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E-Reader Goggles Are Being Produced By This Company, Allowing Users To Read Without Ever Holding A Kindle

Electronic paper, a long-time mainstay of electronic book readers, is now beginning to broaden its use, making its way into tablets, watches, and even automobiles thanks to a new partnership between E Ink and BMW at CES.

But an even crazier electronic paper-based gadget was also shown at CES: the Sol Reader, a wearable e-reader that you can put on your face.

Electronic paper has some technical drawbacks that prevent it from being used as a universal replacement for LCDs and OLEDs. You definitely don’t want an E-Ink TV hanging in your living room. Nevertheless, its technical benefits, such as low power consumption and an eye-friendly reflective screen, make it perfect for everything from e-readers to e-notes. Even the new colour types of electronic paper weren’t something we were anticipating seeing in a pair of goggles.

The goggles form factor has mostly been used up to this point for wearable technologies that combine augmented reality, virtual reality, or both, and use two displays to immerse users in 3D environments or experiences. The future of the gadgets we still carry around in our pockets is undoubtedly wearables, but the Sol Reader isn’t meant to take the place of smartphones. Instead, e-readers are the goal.

Brad Lynch of YouTube’s SadlyItsBradley channel got to get some hands-on time with a prototype of the Sol Reader at CES last week and shared their observations in a video. The gadget has few details on its official website. The less-than-100-gram goggles have the appearance and feel of a lightweight pair of virtual reality goggles (you can’t see anything around you while wearing them), but they have electronic paper displays hidden behind a set of pancake lenses instead of virtual reality technology.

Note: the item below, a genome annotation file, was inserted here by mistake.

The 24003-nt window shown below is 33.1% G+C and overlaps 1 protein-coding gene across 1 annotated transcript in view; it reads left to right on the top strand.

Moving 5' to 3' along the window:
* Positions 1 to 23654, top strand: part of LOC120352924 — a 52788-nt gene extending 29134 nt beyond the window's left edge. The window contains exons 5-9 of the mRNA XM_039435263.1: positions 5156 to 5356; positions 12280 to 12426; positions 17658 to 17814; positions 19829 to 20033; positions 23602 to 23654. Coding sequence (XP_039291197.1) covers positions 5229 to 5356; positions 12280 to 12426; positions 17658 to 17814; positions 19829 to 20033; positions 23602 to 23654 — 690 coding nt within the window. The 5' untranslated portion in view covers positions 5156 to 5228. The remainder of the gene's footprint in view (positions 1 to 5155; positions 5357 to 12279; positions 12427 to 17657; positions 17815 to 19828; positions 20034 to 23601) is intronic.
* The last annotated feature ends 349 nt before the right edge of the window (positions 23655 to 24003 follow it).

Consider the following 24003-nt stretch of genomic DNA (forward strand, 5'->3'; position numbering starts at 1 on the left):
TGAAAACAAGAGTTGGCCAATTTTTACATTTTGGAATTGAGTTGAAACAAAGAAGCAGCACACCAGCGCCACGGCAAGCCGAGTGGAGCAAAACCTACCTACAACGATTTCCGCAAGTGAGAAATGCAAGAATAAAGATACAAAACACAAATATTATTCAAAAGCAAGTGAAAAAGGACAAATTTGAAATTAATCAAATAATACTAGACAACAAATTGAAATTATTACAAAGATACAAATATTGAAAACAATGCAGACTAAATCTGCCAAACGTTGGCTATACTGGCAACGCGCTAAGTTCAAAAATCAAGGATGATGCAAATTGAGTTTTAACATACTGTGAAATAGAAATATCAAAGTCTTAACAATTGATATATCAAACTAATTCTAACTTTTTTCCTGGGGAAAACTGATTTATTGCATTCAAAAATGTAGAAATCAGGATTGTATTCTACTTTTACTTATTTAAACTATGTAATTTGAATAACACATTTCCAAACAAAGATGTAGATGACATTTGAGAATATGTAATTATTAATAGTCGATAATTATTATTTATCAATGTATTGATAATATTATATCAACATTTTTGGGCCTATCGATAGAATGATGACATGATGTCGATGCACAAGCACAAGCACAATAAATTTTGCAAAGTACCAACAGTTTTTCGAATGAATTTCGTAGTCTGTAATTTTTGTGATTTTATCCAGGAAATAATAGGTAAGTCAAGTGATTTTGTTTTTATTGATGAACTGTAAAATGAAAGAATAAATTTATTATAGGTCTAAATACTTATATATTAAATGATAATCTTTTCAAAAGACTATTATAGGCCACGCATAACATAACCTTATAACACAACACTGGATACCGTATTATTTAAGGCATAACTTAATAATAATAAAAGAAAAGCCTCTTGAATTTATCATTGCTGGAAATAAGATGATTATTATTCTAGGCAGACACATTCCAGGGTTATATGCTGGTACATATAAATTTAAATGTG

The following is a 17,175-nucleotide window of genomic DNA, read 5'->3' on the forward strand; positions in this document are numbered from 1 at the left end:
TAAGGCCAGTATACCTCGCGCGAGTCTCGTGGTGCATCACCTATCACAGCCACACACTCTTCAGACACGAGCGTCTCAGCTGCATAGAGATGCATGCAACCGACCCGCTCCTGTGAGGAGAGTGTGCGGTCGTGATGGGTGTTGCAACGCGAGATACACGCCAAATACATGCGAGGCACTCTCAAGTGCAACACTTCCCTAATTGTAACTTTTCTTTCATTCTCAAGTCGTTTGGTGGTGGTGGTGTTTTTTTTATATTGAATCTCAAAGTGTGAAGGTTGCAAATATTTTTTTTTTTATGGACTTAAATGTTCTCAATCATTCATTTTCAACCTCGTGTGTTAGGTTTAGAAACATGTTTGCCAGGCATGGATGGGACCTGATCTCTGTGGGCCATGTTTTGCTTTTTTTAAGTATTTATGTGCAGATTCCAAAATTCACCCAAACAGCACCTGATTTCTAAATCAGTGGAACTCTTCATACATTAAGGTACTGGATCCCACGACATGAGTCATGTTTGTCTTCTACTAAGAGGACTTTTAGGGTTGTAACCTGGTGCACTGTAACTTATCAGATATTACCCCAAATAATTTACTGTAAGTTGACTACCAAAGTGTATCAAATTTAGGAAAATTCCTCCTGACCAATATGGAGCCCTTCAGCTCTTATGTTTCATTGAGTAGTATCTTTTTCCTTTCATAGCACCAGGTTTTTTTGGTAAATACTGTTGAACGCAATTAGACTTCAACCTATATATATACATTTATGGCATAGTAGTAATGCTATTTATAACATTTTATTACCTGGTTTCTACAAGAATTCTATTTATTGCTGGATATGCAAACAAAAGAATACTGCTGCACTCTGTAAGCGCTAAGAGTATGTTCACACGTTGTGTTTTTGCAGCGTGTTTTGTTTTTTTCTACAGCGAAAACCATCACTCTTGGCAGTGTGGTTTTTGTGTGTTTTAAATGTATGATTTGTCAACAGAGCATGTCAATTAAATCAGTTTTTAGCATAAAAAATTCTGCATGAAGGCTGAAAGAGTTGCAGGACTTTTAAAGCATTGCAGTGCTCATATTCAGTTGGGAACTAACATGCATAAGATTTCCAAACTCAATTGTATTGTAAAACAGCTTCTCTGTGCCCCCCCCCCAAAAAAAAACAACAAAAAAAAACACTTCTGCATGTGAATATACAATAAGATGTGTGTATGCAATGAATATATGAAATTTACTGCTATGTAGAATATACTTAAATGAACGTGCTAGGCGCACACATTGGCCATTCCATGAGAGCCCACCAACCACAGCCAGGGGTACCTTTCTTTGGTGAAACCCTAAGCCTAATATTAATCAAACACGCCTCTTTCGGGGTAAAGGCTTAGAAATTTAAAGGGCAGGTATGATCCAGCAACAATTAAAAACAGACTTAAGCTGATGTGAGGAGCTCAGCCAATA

The Sol Reader lets customers read rather than presenting them with 3D interactive virtual worlds. When wearing the goggles while lying down, which is reportedly the optimum use case since the Sol Reader doesn’t have a head strap, you’ll see what seems to be a book page floating in a black vacuum in front of you or above you. With the usage of e-paper screens, battery life is predicted to be close to 30 hours, and page flipping is controlled by a wireless handheld remote.

Lynch briefly shows off the device’s displays in the video, which sadly seems frustratingly low-res. However, Lynch notes that the team behind it has been in contact with E Ink about finding a solution with higher resolution. This is crucial since it’s anticipated that the Sol Reader will retail for a whopping $350 at some point this year. It’s difficult to envision someone spending so much money on the wearable if the reading experience isn’t even near to what a Kindle offers when the Meta Quest 2 is just $50 more and has a wide variety of e-book reading applications available for it.


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